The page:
We are all aware, and probably even envious, of the enormous popularity of Hindustani musicians, not only in India but all over the world. They are the famous ones. They are the ones who draw huge crowds and command and get big bucks. They get the titles and rewards. All this has happened not by any accident, but by their music tradition that recognizes proper priorities for musicians. In the Hindustani music tradition, students spend years working on voice culture. They do not rush to learn more compositions or ragas – instead, they spend great deal of time honing their voices and ability to sing in unison with the Sruthi. Many of us have heard stories of how some well-known musician was taught only one raga for an entire year. It is necessary to aim for such perfection.

Our music is deeper, more sophisticated, and more demanding. So, we need to concern ourselves much more with the “equipment”- in this case artist’s voice – than repertoire.

It is no secret that in any Jugalbandi concert, it is the Carnatic musician, whether it is the vocalist or the percussionist, who paves the way and leads in the concert. More often, we score big in the eyes of the handful of pundits in the auditorium. Yet we fall behind in the perception of the public who are in the thousands all over the concert hall.

We have to fix it. The first step is to acknowledge that there is a problem. We are slow in admitting it. Once, after a long discussion about Hindustani musicians, I suggested to a well-known Carnatic musician I know intimately, about instituting a special award for young upcoming artists in Chennai and Bengaluru, who sing well and in perfect Sruthi. He initially thought it was a great idea. But soon he came back and said that it was not “practical” as it may not go well with some senior musicians. Such sentiments, I am afraid, are widespread among most of our musicians.

If you don’t even acknowledge the problem, how do you solve it?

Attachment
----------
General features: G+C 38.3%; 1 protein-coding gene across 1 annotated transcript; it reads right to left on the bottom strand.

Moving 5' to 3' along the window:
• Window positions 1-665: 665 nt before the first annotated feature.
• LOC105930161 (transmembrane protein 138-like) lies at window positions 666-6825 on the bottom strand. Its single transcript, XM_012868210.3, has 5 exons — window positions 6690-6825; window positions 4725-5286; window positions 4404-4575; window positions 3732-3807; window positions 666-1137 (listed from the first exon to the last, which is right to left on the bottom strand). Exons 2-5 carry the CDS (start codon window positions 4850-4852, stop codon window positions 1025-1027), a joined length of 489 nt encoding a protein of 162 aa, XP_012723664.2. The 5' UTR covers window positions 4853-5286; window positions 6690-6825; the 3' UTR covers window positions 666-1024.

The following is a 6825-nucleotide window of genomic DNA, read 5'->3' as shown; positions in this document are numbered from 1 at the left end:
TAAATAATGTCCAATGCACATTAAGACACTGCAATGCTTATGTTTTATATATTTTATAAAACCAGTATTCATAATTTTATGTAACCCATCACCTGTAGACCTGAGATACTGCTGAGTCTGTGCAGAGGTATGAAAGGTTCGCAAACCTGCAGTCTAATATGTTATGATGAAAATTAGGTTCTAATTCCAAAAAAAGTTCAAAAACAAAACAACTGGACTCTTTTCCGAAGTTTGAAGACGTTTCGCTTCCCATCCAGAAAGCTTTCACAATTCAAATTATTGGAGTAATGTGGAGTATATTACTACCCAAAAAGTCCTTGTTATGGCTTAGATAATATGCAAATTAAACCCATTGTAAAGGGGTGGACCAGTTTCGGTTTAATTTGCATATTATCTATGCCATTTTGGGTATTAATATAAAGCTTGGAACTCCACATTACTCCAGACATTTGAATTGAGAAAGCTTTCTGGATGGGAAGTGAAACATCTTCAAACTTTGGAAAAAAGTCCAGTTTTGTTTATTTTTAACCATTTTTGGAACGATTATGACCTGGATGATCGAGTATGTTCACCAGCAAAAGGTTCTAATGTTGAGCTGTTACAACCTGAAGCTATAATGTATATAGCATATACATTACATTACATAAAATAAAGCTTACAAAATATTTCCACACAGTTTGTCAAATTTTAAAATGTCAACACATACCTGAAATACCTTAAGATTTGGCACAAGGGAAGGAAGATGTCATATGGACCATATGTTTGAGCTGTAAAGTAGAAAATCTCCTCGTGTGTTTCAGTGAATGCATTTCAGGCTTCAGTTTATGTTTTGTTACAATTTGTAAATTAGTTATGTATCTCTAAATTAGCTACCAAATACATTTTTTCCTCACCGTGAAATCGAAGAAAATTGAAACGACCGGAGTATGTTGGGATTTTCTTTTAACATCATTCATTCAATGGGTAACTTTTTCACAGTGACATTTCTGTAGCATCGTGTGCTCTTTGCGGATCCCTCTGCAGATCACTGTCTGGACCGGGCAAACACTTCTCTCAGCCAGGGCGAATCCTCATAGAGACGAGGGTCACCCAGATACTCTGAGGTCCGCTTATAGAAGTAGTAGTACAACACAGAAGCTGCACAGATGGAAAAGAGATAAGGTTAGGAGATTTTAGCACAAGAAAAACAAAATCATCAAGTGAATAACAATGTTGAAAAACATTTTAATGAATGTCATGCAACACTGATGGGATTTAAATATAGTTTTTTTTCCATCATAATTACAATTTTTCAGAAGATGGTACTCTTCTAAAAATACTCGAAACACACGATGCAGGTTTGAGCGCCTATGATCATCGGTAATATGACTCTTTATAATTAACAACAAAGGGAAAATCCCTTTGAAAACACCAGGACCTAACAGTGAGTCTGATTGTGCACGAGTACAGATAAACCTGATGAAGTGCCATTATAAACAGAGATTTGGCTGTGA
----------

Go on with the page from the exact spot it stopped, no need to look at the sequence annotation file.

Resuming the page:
May be things will change slowly and gradually. Today I say, somewhat prophetically, that our youngsters (YSL included) are going to change it. They will take the best aspects from Hindustani Music and emulate all that is good in the western classical tradition and produce our own Rashid Khan, 21st century Pavarotti and Balamurali. They will learn not only the art of sound production but the science of sound production. Carnatic musicians will not be relegated to performing in temples and school auditoriums to south Indian crowds only (not that there is anything wrong with that) but do it on a regular basis, in Carnegie hall, Albert Hall and great concert hall of Milan, just as Hindustani musicians do today.

If all this happens in the next 10 or 15 years, I will be there to enjoy it. If not, isn’t Carnatic music “heavenly”, and heard “up there”?

Post script

While browsing through the internet, I found the following by one Ananth Vaidyanathan- I thought some youngster may find it interesting.

The broad aspects of the technique and training are as follows:

1. Singing, not speaking, is the nature of the voice. So voice engineering is a process of ‘unlocking’ the innate abilities in a voice existing by its very anatomical and physiological nature.

2. The anatomical areas which are relevant to the working of the singing voice are

  • The breathing apparatus – abdominal, thoracic and clavicular breathing
  • The suspension system of the larynx – the web of muscles which hold the larynx in place from four different directions and the implications of the consequent positioning of the voice box and the freedom of movement of the vocal chords.
  • The vibration mechanism of the vocal chords – the chords and the membranes, their individual and conjunct working, and the implications on registers, timbre, sheen of the voice etc.
  • The resonating system – abdominal, chest, throat and head resonances.

3. Diagnosing a voice on the above aspects and correcting the basic techniques improves the condition, health and abilities of any voice.

4. Adaptation of the techniques has to be done in accordance with the character and requirements of each singing system.

K. K. Ramamurthy